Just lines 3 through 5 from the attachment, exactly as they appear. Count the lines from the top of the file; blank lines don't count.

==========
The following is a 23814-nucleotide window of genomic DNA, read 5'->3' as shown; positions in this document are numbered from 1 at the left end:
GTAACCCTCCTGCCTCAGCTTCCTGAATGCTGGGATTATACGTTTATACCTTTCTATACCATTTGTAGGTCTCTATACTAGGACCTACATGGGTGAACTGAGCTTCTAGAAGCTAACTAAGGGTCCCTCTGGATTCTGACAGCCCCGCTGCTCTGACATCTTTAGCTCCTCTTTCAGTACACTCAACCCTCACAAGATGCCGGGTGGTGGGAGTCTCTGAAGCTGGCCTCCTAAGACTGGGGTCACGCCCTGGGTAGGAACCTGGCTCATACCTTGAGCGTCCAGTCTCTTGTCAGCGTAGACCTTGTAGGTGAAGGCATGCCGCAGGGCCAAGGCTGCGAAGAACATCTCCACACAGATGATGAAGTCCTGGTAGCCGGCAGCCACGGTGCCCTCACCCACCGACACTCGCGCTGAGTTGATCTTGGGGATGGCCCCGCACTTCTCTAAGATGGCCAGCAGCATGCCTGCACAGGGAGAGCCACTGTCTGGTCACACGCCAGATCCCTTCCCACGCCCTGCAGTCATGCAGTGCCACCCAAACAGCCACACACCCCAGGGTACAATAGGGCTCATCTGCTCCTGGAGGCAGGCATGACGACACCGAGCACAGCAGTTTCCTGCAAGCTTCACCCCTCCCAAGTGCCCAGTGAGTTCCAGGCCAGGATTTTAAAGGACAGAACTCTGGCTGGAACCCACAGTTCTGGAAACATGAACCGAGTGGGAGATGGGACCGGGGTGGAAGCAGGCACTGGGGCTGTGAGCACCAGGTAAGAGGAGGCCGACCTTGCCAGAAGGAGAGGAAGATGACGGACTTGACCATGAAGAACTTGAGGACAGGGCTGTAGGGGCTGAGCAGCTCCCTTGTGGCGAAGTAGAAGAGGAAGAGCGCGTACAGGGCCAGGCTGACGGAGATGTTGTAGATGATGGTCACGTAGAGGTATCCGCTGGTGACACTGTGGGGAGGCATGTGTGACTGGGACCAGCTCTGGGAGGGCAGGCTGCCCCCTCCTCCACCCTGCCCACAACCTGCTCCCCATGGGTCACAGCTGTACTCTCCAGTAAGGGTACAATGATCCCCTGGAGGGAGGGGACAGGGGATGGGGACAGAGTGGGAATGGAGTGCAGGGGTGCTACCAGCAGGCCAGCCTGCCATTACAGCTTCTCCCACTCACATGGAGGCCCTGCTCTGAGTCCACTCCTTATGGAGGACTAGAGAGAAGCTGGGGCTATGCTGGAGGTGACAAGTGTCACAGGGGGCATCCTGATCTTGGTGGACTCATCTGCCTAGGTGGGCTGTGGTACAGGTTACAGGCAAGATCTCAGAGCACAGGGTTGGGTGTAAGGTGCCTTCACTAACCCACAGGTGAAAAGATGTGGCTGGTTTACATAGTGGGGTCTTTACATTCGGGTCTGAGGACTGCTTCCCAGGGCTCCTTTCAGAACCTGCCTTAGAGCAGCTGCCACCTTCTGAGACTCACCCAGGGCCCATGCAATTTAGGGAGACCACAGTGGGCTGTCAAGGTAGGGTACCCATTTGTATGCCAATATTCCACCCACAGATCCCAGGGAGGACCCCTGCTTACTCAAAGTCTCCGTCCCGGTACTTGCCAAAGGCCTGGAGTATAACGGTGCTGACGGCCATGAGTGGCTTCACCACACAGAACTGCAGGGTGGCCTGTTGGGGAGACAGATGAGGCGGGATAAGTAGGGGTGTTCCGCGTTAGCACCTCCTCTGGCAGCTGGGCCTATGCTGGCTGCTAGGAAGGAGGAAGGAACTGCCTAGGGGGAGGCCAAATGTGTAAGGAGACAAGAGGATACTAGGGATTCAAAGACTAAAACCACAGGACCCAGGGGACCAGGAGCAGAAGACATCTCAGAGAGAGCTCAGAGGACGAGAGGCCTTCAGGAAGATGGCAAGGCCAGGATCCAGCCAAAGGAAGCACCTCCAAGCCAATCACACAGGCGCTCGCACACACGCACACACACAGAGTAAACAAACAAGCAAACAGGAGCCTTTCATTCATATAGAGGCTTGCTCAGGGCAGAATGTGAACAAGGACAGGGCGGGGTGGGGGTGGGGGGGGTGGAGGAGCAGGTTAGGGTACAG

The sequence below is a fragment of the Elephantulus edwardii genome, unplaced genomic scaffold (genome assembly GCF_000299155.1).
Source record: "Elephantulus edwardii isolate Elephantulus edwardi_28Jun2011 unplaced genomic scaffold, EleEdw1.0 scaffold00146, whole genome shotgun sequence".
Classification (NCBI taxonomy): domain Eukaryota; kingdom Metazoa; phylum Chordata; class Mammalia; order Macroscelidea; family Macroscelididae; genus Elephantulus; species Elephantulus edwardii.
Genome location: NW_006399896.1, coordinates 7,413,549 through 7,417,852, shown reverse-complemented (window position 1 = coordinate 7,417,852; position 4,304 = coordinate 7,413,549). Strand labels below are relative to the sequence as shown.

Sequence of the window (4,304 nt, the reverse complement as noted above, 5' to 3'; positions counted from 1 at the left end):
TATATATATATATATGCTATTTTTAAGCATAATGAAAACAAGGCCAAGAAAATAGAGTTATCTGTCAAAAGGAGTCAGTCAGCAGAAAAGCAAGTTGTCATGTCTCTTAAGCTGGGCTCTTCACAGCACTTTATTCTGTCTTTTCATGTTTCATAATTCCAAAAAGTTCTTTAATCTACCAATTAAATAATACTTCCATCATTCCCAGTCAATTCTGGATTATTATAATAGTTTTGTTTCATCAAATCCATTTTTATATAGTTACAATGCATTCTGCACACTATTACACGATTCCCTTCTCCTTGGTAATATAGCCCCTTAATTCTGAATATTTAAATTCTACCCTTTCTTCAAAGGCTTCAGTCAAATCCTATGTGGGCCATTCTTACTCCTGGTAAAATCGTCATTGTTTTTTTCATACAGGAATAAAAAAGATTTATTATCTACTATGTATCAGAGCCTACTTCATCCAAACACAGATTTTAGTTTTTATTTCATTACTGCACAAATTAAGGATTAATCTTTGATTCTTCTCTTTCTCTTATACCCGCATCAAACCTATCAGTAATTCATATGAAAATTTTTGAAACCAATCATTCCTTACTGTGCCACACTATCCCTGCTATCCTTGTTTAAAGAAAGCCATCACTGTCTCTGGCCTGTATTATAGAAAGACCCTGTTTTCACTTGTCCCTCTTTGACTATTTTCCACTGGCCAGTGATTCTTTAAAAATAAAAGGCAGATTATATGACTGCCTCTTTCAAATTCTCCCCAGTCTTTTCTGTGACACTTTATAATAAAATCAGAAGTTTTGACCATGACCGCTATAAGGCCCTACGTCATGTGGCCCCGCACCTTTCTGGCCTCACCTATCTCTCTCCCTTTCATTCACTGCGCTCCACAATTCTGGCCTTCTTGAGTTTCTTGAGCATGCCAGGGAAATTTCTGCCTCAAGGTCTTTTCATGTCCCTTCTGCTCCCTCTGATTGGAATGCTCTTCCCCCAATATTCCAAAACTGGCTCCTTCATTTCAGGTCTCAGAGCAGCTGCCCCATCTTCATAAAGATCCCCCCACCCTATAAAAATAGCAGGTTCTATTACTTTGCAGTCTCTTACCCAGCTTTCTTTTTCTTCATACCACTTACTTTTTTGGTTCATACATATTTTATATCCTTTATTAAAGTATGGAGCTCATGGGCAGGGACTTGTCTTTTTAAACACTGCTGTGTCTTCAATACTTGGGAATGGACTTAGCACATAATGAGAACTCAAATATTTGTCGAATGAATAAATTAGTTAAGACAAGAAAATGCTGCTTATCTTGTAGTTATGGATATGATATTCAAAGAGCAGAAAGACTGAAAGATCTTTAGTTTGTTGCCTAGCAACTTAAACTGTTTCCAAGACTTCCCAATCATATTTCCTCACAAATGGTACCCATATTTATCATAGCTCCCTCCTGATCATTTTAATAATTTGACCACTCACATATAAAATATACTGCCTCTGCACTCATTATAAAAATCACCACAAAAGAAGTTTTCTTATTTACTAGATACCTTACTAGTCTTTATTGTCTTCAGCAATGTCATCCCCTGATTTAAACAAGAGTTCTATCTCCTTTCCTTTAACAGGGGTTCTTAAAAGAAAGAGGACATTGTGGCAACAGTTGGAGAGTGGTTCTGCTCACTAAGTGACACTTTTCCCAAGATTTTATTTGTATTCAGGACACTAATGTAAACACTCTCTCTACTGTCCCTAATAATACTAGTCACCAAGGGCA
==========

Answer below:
The sequence below is a fragment of the Elephantulus edwardii genome, unplaced genomic scaffold (genome assembly GCF_000299155.1).
Source record: "Elephantulus edwardii isolate Elephantulus edwardi_28Jun2011 unplaced genomic scaffold, EleEdw1.0 scaffold00146, whole genome shotgun sequence".
Classification (NCBI taxonomy): domain Eukaryota; kingdom Metazoa; phylum Chordata; class Mammalia; order Macroscelidea; family Macroscelididae; genus Elephantulus; species Elephantulus edwardii.